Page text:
From the 1840s until the early years of this century, the great Real del Monte Mining Company maintained managerial ties with salt works in Mexico. Correspondence between company headquarters in Real del Monte or Pachuca and both Peñón Blanco and Texcoco demonstrates the importance of salt to the milling of silver ore. Indeed, as long as silver-quicksilver amalgamation was the basic reduction process (through the end of the nineteenth century) silver producers at every mining camp in Mexico struggled to provide themselves with an adequate and affordable supply of salt, an ingredient in the milling mix whose importance was just short of that of mercury itself.
From where did that salt come? How was it produced? How much did it cost? To what extent was salt production determined by silver processing? These and other questions, raised by examining documents in mining company archives, are answered by Professor Ursula Ewald of the University of Heidelberg in the book under review. The author makes clear, however, that, while helping ore reduction was an important function for a long time, it was by no means the only use nor the whole story of Mexican salt production and distribution over the past four centuries. She argues that, in its own right, “the production of salt is the only industry of significance surviving from pre-Conquest times to our own days, which can be documented over the centuries” (p. 1). If she does not fully establish that claim against, say, silver mining, Ewald does make a persuasive case for the need to include salt production and distribution in any reasonably complete economic history of Mexico.
Writing without jargon from the perspective of the historical geographer, Ewald presents a survey of solar saltmaking in Mexico, with a particular view to the changes that took place in the industry from the midsixteenth century to the present decade. This is an account not of salt mining but of solar salt production, that is, the extraction of salt from the sea or inland saline waters. After an introduction devoted to the explanation of methodology and sources, the author briefly discusses demand, use, and consumption of salt; the legal and administrative background of the industry; and the geography and technology of saltmaking. Ewald uses seven chapters, out of a total of ten, to discuss saltmaking in various parts of Mexico. She devotes well over half of that to the salinas of Peñón Blanco. The book ends with a short chapter evaluating “the impact of saltmaking and salt marketing on land and people” (p. 202).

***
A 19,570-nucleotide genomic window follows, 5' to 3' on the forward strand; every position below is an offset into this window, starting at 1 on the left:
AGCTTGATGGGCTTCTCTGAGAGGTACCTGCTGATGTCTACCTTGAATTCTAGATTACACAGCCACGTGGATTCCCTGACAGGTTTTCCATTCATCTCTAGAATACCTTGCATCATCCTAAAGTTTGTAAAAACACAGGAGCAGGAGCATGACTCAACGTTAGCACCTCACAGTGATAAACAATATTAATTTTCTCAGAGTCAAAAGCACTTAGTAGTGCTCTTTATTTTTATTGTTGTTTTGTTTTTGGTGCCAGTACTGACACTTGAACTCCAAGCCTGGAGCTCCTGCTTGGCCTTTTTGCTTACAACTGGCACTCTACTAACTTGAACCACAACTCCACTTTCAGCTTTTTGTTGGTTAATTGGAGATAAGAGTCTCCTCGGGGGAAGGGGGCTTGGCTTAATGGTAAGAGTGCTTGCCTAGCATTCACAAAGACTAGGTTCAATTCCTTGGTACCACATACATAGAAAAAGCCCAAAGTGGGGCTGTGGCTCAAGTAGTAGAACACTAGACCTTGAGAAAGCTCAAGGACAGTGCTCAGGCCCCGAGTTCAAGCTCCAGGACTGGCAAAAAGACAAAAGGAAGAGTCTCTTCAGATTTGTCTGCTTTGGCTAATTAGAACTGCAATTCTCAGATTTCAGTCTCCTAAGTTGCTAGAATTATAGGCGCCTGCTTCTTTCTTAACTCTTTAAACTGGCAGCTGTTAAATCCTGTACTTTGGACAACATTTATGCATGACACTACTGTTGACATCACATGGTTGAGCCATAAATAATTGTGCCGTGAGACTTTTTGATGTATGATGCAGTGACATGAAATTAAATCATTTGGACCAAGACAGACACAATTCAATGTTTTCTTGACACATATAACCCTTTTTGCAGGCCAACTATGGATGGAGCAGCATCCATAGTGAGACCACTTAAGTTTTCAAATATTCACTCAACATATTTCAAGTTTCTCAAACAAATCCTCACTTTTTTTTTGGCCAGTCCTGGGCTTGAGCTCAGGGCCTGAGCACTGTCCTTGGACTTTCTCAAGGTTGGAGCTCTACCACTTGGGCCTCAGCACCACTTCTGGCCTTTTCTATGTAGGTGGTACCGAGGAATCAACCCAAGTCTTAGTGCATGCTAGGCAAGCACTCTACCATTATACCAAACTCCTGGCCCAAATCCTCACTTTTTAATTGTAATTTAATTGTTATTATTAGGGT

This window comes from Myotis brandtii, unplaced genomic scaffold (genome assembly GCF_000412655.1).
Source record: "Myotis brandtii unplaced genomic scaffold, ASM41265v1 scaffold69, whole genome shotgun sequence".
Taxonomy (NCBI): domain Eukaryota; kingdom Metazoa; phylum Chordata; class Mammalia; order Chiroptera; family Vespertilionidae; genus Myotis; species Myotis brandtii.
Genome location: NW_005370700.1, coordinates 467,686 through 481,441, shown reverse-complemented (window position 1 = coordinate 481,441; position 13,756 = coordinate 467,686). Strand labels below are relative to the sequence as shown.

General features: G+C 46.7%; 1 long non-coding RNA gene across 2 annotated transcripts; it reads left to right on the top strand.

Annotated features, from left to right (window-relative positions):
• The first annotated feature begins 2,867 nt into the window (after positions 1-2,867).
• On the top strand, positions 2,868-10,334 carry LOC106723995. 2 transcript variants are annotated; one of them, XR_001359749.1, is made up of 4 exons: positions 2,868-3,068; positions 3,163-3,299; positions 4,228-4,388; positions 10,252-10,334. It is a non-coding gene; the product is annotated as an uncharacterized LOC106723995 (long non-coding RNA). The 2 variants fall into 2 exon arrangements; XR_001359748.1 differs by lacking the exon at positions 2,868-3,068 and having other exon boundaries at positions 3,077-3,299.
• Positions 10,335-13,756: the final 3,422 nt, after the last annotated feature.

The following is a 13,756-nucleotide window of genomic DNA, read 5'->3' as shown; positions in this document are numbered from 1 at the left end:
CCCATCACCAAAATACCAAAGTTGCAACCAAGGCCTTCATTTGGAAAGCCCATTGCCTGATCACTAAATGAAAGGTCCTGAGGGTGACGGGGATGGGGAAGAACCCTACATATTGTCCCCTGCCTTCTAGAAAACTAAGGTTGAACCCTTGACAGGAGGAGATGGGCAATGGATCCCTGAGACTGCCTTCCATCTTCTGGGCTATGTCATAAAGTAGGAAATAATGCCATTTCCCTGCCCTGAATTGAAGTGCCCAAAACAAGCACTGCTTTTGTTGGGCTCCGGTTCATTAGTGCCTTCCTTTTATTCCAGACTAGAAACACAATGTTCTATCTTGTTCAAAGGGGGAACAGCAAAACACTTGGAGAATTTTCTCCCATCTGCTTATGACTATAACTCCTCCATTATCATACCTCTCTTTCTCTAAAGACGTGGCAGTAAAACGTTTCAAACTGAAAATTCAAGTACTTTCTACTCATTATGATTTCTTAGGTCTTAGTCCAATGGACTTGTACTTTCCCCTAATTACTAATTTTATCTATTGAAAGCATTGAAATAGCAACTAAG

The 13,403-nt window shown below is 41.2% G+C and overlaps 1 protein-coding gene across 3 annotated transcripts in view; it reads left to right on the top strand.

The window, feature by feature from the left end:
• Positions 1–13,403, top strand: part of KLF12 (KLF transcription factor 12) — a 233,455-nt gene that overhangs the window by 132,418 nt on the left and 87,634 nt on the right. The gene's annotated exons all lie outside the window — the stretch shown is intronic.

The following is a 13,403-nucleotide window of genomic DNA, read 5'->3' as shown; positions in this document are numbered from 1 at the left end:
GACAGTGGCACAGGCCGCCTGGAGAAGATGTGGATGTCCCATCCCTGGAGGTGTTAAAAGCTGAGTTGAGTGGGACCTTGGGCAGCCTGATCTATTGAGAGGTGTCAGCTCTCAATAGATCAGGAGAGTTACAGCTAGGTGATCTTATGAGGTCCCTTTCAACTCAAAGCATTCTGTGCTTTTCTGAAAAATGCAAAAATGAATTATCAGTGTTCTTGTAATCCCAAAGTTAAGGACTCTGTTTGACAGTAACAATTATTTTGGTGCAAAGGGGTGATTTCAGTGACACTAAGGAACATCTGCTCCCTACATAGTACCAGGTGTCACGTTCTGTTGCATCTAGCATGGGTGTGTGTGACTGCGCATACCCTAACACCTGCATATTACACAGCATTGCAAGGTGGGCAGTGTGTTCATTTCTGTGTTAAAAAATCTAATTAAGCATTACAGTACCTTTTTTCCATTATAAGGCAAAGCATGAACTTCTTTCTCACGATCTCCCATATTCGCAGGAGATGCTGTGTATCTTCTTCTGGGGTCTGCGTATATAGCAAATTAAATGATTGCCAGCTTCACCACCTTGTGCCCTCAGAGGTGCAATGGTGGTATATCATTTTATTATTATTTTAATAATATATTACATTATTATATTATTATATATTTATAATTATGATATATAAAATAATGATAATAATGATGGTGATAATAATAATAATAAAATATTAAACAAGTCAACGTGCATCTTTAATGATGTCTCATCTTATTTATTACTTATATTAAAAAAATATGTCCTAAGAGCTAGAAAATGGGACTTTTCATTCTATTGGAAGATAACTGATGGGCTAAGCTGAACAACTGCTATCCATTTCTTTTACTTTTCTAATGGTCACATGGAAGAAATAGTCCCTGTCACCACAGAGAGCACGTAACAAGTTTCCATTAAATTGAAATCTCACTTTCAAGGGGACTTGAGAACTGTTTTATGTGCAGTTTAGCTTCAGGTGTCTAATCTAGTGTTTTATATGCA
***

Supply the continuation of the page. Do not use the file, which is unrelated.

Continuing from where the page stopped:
The book is obviously unbalanced. Overall, only 218 of its total 480 pages are text. The rest contains end notes, glossary, bibliography, tables, figures, and index. Fifteen maps fill a pocket inside the back cover. As noted, nearly half of the text itself deals with the salt works of Peñón Blanco. The importance of those works to the Mexican salt industry at any time in the last four centuries goes a long way toward justifying that heavy emphasis. The relative availability of documentation completes the explanation of the author’s concentration.
This account and the historical survey of the Mexican salt industry seem, perhaps necessarily, based on sparse evidence. In her discussion of sources, Ewald stresses the range available to the scholar but at the same time honestly points out the gaps in official papers, descriptions by observers, statistics, and business records. With due caution, then, the historian and social scientist alike can gain a great deal from Ewalds work. Her information about the manufacture and marketing of salt, as well as about those who did the work and organized the business, is strong when her sources permit. Her insights into saltmaking and its importance to the Mexican economy and culture are stimulating. Despite the documentary curtain, Ewald lifts some of the obscurity from the very old salt industry of Mexico.